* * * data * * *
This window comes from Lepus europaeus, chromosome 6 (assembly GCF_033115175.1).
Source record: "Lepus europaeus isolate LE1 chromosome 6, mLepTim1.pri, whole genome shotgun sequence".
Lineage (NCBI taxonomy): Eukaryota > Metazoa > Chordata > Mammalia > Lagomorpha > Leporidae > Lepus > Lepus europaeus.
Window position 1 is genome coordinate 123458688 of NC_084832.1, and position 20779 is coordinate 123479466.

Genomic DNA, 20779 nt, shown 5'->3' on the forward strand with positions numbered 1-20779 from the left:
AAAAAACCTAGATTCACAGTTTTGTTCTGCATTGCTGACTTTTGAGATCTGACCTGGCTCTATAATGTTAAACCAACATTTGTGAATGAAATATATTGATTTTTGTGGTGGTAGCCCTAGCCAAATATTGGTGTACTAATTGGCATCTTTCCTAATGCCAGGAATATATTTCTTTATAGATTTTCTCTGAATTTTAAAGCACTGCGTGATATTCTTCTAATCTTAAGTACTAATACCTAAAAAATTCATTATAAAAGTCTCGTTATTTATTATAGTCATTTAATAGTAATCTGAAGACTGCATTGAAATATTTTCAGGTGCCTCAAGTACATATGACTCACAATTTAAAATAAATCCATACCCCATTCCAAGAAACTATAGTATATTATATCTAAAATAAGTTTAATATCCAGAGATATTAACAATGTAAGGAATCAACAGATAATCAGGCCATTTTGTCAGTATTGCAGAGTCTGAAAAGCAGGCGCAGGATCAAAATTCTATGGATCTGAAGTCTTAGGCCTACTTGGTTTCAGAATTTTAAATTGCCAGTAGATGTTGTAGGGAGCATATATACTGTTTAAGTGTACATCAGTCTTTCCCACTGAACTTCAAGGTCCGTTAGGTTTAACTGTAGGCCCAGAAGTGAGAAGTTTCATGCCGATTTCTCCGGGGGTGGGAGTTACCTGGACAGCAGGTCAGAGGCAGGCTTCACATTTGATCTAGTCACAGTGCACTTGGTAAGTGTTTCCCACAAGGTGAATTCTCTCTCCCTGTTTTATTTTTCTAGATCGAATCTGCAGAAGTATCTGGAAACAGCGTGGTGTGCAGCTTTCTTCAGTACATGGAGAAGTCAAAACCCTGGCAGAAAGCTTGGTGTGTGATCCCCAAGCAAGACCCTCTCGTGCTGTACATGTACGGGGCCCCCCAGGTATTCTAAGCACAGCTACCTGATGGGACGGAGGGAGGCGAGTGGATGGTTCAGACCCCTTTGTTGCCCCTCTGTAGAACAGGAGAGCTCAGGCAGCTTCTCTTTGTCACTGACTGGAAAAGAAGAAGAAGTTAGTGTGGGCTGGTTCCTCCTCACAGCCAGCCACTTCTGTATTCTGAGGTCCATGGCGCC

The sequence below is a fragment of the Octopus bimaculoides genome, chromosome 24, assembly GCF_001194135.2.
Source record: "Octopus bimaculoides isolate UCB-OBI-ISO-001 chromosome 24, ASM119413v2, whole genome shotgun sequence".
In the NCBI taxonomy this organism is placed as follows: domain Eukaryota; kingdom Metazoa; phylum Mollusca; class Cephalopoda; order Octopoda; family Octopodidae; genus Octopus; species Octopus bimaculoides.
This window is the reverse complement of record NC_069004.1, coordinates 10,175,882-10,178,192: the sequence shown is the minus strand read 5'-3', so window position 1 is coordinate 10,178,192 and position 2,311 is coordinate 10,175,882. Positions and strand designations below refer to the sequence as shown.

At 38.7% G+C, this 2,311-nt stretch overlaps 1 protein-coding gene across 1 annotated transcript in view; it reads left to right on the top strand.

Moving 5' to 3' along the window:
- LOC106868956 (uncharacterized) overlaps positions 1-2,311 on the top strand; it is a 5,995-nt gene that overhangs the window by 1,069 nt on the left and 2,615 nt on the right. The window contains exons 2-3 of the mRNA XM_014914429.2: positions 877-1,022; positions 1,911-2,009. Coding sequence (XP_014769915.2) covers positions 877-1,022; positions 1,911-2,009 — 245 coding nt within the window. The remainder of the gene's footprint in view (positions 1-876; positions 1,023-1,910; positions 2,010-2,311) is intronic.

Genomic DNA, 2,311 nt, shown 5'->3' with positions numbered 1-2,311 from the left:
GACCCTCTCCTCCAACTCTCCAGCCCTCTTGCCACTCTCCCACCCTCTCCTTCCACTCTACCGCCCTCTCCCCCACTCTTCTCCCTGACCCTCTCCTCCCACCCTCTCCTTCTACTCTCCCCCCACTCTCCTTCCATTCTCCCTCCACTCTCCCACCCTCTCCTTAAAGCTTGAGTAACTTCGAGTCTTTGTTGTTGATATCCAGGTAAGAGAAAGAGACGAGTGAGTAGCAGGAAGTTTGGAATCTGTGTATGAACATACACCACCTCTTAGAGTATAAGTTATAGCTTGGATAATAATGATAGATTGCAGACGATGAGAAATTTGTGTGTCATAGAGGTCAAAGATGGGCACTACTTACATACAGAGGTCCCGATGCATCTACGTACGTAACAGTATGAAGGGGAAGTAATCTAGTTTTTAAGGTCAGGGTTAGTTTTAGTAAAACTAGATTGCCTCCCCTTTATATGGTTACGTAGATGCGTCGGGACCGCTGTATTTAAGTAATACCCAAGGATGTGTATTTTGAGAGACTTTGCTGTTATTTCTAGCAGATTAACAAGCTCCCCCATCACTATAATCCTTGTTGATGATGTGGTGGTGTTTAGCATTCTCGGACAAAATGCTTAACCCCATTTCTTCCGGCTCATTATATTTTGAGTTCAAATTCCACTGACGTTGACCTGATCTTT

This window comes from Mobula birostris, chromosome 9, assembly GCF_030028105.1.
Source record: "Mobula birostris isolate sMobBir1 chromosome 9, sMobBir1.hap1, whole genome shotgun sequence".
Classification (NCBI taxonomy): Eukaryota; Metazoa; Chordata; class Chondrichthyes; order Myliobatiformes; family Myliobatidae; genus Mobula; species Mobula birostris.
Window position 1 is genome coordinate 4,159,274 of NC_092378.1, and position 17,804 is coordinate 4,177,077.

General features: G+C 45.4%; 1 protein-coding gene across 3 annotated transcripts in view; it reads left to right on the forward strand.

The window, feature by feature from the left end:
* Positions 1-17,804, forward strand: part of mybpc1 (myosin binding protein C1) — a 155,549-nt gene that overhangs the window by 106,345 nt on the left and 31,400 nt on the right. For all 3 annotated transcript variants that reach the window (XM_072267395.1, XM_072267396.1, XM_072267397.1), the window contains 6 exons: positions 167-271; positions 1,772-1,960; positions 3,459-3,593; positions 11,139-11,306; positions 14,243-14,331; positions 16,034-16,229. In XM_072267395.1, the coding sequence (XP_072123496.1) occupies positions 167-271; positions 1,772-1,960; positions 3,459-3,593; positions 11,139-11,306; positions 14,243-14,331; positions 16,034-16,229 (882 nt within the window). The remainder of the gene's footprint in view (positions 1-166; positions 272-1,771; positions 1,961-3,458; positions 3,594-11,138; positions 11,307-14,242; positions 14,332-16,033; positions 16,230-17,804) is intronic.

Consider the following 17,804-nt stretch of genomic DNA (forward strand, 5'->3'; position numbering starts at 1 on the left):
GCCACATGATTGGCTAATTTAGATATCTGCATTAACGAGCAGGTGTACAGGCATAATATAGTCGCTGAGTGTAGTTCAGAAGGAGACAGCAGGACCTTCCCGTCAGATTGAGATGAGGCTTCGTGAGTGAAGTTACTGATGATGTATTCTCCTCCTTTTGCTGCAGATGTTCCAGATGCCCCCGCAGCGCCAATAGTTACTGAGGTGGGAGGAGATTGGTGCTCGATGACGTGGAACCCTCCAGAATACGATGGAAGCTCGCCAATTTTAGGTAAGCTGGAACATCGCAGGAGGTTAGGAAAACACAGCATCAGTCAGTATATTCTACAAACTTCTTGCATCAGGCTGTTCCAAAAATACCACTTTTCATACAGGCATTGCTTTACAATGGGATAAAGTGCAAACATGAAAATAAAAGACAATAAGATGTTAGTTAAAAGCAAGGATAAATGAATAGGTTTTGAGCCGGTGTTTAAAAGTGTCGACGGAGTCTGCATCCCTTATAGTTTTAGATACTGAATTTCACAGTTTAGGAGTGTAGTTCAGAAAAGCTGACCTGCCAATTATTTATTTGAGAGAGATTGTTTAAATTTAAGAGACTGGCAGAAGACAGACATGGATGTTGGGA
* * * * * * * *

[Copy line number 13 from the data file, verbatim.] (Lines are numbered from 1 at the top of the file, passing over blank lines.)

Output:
- LOC106868956 (uncharacterized) overlaps positions 1-2,311 on the top strand; it is a 5,995-nt gene that overhangs the window by 1,069 nt on the left and 2,615 nt on the right. The window contains exons 2-3 of the mRNA XM_014914429.2: positions 877-1,022; positions 1,911-2,009. Coding sequence (XP_014769915.2) covers positions 877-1,022; positions 1,911-2,009 — 245 coding nt within the window. The remainder of the gene's footprint in view (positions 1-876; positions 1,023-1,910; positions 2,010-2,311) is intronic.